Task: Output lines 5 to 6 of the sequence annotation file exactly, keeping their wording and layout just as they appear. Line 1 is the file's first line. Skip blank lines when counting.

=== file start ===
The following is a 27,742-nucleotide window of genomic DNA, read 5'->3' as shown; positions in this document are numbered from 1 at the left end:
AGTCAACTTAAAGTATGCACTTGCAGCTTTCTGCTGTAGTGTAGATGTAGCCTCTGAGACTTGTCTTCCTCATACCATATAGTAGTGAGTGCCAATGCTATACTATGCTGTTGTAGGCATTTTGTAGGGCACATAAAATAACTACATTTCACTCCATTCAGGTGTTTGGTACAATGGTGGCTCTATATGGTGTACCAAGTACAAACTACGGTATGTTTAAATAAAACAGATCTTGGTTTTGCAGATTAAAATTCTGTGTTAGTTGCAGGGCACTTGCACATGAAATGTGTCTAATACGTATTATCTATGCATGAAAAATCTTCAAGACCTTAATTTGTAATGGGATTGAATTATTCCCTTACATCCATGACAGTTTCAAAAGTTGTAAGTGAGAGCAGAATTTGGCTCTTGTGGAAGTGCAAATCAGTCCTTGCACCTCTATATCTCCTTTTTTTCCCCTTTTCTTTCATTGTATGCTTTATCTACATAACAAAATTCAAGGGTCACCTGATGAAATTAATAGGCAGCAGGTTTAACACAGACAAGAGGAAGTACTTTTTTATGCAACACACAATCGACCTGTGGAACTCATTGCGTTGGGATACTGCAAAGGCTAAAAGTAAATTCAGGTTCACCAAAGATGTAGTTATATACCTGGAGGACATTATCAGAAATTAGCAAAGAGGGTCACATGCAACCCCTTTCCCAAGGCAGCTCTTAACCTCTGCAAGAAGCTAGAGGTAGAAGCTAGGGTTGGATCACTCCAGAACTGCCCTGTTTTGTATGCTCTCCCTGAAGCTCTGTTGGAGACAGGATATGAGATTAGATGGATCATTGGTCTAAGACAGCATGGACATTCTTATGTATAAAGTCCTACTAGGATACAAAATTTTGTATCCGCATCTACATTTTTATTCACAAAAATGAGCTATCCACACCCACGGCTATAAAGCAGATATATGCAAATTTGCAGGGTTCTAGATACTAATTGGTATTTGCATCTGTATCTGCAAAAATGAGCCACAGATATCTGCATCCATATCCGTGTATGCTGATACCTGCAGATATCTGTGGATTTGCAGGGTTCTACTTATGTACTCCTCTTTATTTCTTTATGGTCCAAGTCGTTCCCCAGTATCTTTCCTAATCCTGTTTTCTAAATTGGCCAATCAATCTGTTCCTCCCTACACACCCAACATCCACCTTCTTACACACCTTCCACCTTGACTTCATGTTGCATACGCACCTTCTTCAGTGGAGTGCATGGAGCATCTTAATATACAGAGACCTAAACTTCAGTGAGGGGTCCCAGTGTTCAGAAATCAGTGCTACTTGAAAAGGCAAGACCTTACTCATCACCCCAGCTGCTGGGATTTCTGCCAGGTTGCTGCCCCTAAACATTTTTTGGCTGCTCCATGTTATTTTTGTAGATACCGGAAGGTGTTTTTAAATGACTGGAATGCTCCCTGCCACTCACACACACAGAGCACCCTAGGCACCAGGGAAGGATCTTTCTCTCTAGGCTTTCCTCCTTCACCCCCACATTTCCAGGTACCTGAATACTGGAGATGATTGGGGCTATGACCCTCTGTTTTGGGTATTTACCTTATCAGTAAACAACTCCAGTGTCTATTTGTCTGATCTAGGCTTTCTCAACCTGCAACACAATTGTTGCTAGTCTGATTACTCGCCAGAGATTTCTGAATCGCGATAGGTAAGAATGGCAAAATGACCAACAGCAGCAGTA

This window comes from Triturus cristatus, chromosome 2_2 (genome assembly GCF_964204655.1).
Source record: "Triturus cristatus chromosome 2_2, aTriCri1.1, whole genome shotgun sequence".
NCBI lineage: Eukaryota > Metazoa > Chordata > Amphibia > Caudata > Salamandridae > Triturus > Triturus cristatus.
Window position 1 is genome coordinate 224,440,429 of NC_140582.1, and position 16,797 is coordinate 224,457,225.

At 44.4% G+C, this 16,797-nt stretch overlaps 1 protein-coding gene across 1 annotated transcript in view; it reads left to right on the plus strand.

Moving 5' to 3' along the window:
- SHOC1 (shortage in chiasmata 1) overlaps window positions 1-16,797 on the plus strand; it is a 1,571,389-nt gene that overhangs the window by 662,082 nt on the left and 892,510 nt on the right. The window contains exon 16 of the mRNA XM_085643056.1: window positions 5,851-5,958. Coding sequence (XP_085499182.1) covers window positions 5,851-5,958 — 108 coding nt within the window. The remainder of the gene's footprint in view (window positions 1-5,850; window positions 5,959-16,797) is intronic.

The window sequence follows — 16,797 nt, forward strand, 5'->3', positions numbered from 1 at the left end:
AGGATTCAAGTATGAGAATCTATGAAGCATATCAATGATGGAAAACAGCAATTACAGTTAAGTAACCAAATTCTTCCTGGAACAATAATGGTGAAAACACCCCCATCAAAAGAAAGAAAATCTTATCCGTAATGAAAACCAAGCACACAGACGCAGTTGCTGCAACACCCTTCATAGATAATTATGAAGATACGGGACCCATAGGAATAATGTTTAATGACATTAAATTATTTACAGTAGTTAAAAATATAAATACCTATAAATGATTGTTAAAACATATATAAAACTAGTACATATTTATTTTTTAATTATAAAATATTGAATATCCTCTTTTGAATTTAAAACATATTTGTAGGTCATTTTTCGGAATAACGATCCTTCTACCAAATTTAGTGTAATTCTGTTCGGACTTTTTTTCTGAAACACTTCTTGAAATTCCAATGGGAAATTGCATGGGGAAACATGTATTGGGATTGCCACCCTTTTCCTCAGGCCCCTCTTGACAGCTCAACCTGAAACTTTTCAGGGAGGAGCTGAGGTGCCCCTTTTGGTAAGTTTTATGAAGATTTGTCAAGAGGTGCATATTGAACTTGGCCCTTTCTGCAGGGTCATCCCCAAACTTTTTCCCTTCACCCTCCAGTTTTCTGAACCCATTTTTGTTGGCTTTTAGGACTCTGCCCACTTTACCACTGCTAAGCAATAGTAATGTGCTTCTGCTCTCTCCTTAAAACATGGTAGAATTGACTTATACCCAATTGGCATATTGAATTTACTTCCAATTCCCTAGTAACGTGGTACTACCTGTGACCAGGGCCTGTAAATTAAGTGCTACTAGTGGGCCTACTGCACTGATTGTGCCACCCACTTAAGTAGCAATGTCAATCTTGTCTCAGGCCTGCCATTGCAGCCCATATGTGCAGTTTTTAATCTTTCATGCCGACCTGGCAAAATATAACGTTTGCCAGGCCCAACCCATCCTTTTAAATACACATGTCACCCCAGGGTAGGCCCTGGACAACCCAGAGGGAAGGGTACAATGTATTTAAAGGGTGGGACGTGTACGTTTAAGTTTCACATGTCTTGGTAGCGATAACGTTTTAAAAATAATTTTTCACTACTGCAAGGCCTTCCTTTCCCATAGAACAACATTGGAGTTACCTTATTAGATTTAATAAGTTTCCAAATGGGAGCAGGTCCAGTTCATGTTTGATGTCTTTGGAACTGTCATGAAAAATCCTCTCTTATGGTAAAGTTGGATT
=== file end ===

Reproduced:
NCBI lineage: Eukaryota > Metazoa > Chordata > Amphibia > Caudata > Salamandridae > Triturus > Triturus cristatus.
Window position 1 is genome coordinate 224,440,429 of NC_140582.1, and position 16,797 is coordinate 224,457,225.